By way of comparison, you can go out and get yourself an inexpensive 10G SFP+ card with SR optics for about $100, and a Dell 5524 switch for about $100 as well. This works swimmingly well, without drama. This stuff has been in the data center for more than 15 years, and people nearly give away their "old" stuff.

There's also been some excitement about SFP+ 10GBASE-T modules. Don't get excited. The realities of SFP+ mean that these modules can never work well. Most devices will not have the correct "drivers" to drive a copper SFP+ module. Those that do are likely to find themselves limited by cable length, as the SFP+ form factor only provides 2.5W *MAX* per SFP+, which is far below the 4-8 watts it may take to drive 10GBASE-T at full spec. Even if you only need to go 1 meter, the copper SFP+'s are expensive with relatively low compatibility. So in general these are nowhere near as useful or usable as we'd like.

As usual, this post isn't necessarily "complete" and I reserve the right to amend it and/or delete, integrate, and mutilate the reply thread as I see fit in order to make this as useful as possible.

Also, if you'd like to repost this elsewhere, I'd appreciate it if you would have the courtesy to ask. And to credit the source.
 

jgreco

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#2
I'm out of time this morning. I am happy to take and integrate further information you contribute especially if it contains links to relevant discussions on the forum, so you are encouraged to contribute such goodies. I will probably wipe out such messages but I'll be sure to give you credit. Some of the previous discussions got out of control because I wasn't willing to play thread police.
 

Mlovelace

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#3
I have been using the Chelsio T520-CR on 9.2.x.x and it has been rock solid. I had started with the Intel X520-DA2 and had to switch when I ran into the driver issues. Here is an example of the throughput I get on my Veeam backup jobs that write to the freeNAS.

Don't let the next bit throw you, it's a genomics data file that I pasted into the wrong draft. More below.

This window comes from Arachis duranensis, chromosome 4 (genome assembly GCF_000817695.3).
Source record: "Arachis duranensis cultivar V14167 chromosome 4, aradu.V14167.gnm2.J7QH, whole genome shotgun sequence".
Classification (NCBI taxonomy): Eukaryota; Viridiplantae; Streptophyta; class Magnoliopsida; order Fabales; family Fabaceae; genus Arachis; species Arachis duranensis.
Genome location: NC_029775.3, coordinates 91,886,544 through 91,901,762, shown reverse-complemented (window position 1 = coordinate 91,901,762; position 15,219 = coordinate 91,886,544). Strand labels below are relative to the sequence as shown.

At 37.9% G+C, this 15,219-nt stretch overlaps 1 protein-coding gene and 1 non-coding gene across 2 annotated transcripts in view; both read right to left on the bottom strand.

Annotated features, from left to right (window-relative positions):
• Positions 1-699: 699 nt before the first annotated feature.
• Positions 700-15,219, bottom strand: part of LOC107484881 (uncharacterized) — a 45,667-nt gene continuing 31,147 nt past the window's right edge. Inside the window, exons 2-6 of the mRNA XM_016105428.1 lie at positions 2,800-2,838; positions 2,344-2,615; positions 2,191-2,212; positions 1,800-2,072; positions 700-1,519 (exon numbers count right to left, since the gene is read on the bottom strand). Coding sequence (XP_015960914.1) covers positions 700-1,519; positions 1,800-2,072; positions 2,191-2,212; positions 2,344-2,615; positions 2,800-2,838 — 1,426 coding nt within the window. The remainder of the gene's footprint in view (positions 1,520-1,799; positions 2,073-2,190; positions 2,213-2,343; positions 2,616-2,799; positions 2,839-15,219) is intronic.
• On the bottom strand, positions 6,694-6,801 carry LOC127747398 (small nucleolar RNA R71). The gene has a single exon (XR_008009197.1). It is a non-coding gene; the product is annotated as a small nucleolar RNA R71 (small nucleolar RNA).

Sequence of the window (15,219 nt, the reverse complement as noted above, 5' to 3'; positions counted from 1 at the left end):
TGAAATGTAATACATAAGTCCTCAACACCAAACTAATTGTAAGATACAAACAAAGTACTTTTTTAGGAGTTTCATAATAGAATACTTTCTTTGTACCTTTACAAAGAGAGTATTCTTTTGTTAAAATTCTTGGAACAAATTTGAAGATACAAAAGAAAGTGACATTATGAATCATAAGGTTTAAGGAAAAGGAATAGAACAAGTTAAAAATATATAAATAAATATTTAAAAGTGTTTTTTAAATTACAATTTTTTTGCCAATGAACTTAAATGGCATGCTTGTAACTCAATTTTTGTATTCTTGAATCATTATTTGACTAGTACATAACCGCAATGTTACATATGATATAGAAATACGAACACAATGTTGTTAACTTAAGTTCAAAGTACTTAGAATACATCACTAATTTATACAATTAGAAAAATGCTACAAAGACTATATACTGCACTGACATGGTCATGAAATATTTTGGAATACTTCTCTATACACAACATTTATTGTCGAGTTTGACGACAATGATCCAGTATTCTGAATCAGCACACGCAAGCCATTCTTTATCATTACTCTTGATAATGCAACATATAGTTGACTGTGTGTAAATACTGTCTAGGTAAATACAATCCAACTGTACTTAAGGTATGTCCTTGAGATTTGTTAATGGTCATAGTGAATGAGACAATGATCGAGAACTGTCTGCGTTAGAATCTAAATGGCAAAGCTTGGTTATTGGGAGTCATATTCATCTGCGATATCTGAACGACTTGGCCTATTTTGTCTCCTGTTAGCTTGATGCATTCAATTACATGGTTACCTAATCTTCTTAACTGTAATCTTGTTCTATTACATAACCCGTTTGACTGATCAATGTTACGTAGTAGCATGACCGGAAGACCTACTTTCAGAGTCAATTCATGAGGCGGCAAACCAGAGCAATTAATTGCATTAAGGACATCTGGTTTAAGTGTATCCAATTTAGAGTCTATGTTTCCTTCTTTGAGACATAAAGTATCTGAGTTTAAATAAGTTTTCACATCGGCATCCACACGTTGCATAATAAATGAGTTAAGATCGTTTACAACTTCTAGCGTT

Code:
                    /0   /1   /2   /3   /4   /5   /6   /7   /8   /9   /10
     Load Average   ||

      Interface           Traffic               Peak                Total
           cxl0  in    874.172 MB/s        877.139 MB/s          168.011 GB
                 out     6.998 MB/s          7.005 MB/s          276.701 GB

            lo0  in      0.000 KB/s          0.000 KB/s            7.423 MB
                 out     0.000 KB/s          0.000 KB/s            7.423 MB
 
Last edited:

depasseg

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#4
For the folks who had issues with the Intel cards/drivers - when was that? And have you retested on 9.3, or after the OS/driver issue was fixed?
 
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#5
For the folks who had issues with the Intel cards/drivers - when was that? And have you retested on 9.3, or after the OS/driver issue was fixed?
The issue was mostly if you used NFS as far as I know, and the issue was dropped connection unless you manually set some kind of tuneable.
I have been using the Intel X540 T2 in various setups using mostly AFP without any troubles. I get about 700-850MB/s depending on client Mac OS X version with various thunderbolt 10GbE adapters.
Only about 400 MB/s on the latest old Mac Pro which is puzzling me, maybe something is limiting in the PCI bus. I have tried with Myricom based cards (SonnetTech) and both Solarflare and ATTO, but it won't go further than about 400MB/s.